The debate concerning what to do about climate change often focuses on the projected cost of taking action. What about the expense in failing to act? An intriguing coalition of political and business leaders, from the left, center and right, made a thoughtful bid to provide an answer last week, looking to bring a greater sense of urgency to the discussion.

The coalition is led by Henry Paulson, a former treasury secretary and chief executive at Goldman Sachs, Thomas Steyer, a billionaire and former hedge fund operator, and Michael Bloomberg, another billionaire and former mayor of New York City. The ranks include two other former treasury secretaries, George Shultz and Robert Rubin. The message arrived via a report, “Risky Business,” a detailed and comprehensive modeling and calculation of the likely impact of climate change on the American economy.

The cost would be immense. While the economy would continue to grow, it also would take on substantial burdens. One projection puts the sea rise at roughly one foot by 2050, and possibly two or three by century’s end. That would translate into coastal property falling below sea level. At what price? The report puts the property loss between $60 billion and $100 billion by mid-century, and up to $500 billion by 2100, Florida and Louisiana hit especially hard.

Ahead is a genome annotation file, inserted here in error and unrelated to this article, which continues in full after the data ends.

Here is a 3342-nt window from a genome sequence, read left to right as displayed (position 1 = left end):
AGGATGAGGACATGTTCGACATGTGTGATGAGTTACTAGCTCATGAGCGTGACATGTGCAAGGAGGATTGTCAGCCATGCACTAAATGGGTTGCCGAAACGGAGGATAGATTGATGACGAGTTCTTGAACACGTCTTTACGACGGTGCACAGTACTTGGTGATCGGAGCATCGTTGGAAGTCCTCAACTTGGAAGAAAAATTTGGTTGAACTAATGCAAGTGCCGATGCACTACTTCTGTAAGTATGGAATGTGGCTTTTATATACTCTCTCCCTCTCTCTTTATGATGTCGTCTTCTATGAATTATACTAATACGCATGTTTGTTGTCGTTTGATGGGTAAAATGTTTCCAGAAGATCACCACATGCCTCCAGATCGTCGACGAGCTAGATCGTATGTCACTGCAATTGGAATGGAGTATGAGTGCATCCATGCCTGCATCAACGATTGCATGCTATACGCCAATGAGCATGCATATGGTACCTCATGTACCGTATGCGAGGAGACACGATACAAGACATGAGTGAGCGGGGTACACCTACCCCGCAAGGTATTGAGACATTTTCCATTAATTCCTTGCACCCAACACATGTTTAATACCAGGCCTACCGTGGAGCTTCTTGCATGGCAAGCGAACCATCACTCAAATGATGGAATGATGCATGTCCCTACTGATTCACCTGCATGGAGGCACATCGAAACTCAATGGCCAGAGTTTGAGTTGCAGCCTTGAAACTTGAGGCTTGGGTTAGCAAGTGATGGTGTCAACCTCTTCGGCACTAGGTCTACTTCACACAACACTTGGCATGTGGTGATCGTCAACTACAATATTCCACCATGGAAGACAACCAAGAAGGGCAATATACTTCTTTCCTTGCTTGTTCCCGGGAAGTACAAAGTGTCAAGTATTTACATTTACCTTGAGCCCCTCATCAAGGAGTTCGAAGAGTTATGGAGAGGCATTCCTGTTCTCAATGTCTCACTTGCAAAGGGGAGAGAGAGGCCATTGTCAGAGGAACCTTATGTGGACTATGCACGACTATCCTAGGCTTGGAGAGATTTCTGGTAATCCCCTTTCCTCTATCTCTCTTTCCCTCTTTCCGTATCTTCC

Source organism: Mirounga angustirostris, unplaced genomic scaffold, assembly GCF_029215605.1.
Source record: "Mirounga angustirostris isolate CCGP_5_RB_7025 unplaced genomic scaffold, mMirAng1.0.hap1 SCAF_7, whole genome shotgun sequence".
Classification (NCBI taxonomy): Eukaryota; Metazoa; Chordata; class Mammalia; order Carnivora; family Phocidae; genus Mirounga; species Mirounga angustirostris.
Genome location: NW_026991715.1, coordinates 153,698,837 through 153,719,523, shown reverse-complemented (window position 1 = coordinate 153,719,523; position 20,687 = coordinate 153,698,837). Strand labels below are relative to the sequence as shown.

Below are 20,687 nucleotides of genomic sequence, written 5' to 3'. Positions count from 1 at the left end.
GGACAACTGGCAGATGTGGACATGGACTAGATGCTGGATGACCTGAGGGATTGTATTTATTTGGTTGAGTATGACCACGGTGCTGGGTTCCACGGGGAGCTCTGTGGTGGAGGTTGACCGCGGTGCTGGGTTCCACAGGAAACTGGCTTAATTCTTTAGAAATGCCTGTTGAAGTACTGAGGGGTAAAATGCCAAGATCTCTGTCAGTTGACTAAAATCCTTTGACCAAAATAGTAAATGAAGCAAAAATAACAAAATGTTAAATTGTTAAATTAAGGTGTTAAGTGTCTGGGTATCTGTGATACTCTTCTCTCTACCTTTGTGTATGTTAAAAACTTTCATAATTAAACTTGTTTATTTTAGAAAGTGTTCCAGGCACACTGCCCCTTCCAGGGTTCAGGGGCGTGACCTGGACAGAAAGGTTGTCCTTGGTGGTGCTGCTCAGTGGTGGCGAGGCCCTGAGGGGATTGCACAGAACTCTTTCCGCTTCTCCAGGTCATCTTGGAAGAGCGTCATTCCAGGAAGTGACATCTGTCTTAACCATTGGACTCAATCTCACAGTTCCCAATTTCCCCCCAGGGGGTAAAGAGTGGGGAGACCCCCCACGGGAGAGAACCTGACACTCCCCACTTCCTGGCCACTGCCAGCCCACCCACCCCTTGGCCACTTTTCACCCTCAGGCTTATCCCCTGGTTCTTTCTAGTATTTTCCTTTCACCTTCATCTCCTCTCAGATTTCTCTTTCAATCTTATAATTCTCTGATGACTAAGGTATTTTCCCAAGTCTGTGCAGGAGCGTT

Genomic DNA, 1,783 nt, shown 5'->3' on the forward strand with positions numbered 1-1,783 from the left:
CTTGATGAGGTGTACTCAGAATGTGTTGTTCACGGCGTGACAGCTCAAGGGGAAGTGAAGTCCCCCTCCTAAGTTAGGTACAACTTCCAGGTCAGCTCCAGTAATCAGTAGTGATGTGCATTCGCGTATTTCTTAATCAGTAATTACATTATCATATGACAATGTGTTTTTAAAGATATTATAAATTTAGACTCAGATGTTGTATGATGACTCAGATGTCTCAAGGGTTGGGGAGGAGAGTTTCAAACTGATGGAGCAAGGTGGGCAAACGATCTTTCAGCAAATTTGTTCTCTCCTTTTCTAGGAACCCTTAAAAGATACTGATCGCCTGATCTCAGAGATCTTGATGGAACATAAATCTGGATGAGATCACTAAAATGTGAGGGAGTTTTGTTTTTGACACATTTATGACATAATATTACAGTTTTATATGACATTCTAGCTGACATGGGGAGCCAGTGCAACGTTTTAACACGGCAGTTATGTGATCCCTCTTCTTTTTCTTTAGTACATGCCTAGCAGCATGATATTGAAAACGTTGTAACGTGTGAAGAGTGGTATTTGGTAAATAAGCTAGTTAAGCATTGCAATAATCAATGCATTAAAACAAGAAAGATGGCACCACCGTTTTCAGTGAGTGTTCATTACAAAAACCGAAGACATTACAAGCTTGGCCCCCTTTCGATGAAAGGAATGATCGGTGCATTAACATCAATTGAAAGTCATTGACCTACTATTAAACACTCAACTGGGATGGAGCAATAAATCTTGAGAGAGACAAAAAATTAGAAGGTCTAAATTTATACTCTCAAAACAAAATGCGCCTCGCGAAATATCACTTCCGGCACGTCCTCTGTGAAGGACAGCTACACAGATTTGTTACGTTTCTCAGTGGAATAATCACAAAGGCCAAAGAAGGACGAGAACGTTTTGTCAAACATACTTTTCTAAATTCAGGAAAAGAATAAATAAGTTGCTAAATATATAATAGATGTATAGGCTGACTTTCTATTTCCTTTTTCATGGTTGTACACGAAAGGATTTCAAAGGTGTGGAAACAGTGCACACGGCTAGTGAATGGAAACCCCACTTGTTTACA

Add, among other things, the expense of extreme storms, $42 billion a year along the East Coast and Gulf Coast, plus flooding, lost productivity due to scorching temperatures and agricultural yields declining by nearly three-quarters.

Not going to happen? Actually, this is where the report makes a key point. It presents the challenge as one about managing risk. In light of the scientific evidence, not to mention what many can see, is it reasonable to bet that little needs to be done? Or is it wiser to bear an expense up front, the report calling for a tax on greenhouse emissions, to prevent huge costs in the long run? As George Shultz told the New York Times, “I say we should take out an insurance policy.”